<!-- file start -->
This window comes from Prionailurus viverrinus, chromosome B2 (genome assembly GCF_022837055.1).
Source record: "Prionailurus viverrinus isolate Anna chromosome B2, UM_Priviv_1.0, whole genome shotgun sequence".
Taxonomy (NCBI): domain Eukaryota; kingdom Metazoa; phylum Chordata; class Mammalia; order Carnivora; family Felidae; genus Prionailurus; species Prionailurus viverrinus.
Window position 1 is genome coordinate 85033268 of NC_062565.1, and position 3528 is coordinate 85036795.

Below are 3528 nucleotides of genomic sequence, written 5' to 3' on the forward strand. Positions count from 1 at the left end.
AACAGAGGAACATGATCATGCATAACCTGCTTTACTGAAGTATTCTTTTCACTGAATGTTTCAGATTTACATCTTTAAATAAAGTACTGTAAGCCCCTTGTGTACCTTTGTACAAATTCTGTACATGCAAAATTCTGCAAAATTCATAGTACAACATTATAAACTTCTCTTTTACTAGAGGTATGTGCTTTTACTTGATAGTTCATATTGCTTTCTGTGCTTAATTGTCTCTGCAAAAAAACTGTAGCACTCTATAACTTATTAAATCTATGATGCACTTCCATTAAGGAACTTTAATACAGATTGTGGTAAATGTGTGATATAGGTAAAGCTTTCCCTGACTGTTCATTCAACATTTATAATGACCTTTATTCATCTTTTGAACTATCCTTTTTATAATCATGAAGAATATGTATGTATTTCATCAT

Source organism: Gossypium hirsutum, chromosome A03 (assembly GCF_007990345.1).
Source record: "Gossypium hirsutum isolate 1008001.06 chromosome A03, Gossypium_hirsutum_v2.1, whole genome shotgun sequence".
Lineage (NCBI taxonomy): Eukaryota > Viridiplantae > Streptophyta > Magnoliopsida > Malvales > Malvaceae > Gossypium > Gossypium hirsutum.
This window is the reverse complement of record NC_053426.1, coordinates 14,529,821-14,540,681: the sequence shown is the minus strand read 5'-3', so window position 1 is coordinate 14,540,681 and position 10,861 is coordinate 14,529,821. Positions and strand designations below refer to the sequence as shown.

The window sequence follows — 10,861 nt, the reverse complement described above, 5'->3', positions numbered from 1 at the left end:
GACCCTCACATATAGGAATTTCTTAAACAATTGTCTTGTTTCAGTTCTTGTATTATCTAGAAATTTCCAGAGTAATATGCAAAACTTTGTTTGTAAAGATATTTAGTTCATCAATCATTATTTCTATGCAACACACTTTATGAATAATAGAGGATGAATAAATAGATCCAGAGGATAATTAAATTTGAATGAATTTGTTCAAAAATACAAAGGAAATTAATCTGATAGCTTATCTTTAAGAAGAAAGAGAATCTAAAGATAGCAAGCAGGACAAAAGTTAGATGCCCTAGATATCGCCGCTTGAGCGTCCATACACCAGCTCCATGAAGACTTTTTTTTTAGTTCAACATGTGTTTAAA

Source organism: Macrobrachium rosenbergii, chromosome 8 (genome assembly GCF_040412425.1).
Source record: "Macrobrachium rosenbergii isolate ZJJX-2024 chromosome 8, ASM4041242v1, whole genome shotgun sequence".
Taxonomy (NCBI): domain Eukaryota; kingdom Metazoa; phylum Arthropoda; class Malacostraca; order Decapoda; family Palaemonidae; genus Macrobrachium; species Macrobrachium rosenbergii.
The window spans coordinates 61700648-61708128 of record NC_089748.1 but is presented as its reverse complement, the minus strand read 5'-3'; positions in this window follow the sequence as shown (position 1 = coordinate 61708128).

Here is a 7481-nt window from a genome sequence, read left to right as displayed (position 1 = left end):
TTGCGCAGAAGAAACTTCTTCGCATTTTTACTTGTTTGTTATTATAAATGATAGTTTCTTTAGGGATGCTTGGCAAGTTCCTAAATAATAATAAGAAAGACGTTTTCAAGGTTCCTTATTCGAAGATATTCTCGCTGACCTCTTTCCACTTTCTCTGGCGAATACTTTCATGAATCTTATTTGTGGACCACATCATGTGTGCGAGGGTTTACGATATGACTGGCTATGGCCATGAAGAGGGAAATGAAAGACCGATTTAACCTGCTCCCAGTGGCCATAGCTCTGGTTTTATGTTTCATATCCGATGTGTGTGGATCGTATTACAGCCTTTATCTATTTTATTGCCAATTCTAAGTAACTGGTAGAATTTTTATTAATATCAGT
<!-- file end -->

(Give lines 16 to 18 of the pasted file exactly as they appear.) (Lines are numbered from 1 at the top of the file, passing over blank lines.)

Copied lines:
The window spans coordinates 61700648-61708128 of record NC_089748.1 but is presented as its reverse complement, the minus strand read 5'-3'; positions in this window follow the sequence as shown (position 1 = coordinate 61708128).

Here is a 7481-nt window from a genome sequence, read left to right as displayed (position 1 = left end):
TTGCGCAGAAGAAACTTCTTCGCATTTTTACTTGTTTGTTATTATAAATGATAGTTTCTTTAGGGATGCTTGGCAAGTTCCTAAATAATAATAAGAAAGACGTTTTCAAGGTTCCTTATTCGAAGATATTCTCGCTGACCTCTTTCCACTTTCTCTGGCGAATACTTTCATGAATCTTATTTGTGGACCACATCATGTGTGCGAGGGTTTACGATATGACTGGCTATGGCCATGAAGAGGGAAATGAAAGACCGATTTAACCTGCTCCCAGTGGCCATAGCTCTGGTTTTATGTTTCATATCCGATGTGTGTGGATCGTATTACAGCCTTTATCTATTTTATTGCCAATTCTAAGTAACTGGTAGAATTTTTATTAATATCAGT